I'm grateful for this thread, as I had been struggling with my own personal evaluation system for restaurants.
I've established a number of evaluations, outlined as follows:
1. X/5 - The value of X represents my own personal position of the place. For me, food is the pinnacle factor. As long as all other factors are acceptable/average or better, X will remain solely based on food related metrics. One could focus on any factor or mix of factors when determining their X-evaluation, and the denominator is negligible.
2. RANK - This is a personal/emotional evaluation which determines the hierarchy of best to least best. RANK is essentially the filtered results of "X/5". This is where the non-food related metrics come into play, in addition to identifying which place had marginally better food than another. For me, this is where 'overall experience' has the greatest impact. The evaluation is more personal/emotional, as opposed to technical/logical as in the following evaluation.
3. RATING - This is a technical/logical evaluation, and is the most difficult to conclude. It attempts to remove bias and provide a comprehensive rating. Consistency should always be used to balance all metrics, especially in this evaluation. For me (in order to rate a restaurant) I must have either tried a minimum of five courses, or made more than one visit. Establish all the categories/metrics that you personally value, and assign weighting to each. For me those include FLAVOR 45%, CREATIVITY 15%, PLATING 15%, SERVICE 10%, AMBIENCE 10%, and ACCOLADES 5%. Use your chosen denominator and rate each category/metric, then multiply & divide accordingly to get the rating. It's fun to compare these results with your personal/emotional ranked hierarchy.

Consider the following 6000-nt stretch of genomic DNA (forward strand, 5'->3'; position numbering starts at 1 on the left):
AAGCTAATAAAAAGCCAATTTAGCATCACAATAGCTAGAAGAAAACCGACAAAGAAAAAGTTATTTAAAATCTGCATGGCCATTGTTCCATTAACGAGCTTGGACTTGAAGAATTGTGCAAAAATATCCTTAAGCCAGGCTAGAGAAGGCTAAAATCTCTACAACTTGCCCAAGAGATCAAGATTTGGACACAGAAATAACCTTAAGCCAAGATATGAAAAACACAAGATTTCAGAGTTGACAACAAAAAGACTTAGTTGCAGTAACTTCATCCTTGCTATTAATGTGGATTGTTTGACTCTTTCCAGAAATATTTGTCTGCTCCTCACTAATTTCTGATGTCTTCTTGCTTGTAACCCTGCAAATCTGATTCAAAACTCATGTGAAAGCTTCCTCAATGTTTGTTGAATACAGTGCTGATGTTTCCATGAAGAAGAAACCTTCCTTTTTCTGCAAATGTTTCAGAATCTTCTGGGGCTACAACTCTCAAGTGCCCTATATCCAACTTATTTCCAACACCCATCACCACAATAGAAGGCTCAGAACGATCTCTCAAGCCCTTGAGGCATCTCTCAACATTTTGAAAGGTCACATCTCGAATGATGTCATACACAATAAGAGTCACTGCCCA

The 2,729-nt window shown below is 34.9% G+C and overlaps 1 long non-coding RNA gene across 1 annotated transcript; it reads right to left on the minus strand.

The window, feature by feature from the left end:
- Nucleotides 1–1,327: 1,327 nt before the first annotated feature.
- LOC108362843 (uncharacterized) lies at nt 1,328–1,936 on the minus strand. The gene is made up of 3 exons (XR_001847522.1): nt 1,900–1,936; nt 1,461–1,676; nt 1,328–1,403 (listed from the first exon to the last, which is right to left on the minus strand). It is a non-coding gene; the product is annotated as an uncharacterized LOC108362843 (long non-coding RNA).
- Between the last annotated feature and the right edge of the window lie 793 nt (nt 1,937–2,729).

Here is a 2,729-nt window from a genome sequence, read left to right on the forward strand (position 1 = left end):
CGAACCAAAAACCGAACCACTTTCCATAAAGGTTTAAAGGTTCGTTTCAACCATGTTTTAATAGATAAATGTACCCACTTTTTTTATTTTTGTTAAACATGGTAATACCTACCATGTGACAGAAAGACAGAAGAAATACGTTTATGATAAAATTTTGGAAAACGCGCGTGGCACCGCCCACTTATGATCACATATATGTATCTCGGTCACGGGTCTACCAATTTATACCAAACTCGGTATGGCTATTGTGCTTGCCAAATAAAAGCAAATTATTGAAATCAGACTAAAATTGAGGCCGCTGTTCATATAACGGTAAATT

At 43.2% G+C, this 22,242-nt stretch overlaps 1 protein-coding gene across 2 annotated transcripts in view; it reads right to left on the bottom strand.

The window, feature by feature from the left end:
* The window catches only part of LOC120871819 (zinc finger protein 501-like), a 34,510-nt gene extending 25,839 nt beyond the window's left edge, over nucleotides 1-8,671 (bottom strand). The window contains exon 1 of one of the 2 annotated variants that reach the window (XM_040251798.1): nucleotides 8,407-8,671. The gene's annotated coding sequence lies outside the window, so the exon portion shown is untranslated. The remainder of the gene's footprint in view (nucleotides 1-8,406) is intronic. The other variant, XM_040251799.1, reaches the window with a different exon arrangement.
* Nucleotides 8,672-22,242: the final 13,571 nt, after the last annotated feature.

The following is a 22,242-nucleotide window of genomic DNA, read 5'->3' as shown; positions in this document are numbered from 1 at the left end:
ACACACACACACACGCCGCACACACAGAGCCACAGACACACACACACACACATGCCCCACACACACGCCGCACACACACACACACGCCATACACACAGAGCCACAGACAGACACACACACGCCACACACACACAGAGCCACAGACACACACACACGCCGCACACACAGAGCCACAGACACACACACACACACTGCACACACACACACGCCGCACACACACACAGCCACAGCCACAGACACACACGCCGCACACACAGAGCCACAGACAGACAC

I also have a system in place to guide me towards bucket list destinations. This is mainly associated with fine dining establishments. I use LaListe (which for those who are unaware, uses an algorithm of all credible sources in order to arrive at the world's greatest 1000 restaurants) and then I re-combine it with Michelin, S.P., and the trained palates of Andy Hayler and the folks at OAD.
Another consideration is the theory of relativity, or the law of diminishing returns. For example, if you're blown away by your first ever gourmet experience and always hold the establishment high on your list, you may want to re-visit after experiencing many other incredible places. You may find that it relatively less impactful at that point... or in other words, the return will be diminished.
Finally, I personally find it important to establish a benchmark - a benchmark which doesn't care about what a place is trying to achieve; doesn't care about the genre of food; doesn't care about cost... Ask yourself "what is my definition 100% perfection". In this situation, you CAN compare apples to oranges to bananas, because the question becomes "which flavor blows me away the most" and "which experience brings me the most pleasure" etc. In rating a restaurant, one should be perceptive enough to distinguish the relative importance of the gastronomical aspect vs. everything else...
YOU ARE THE CRITIC.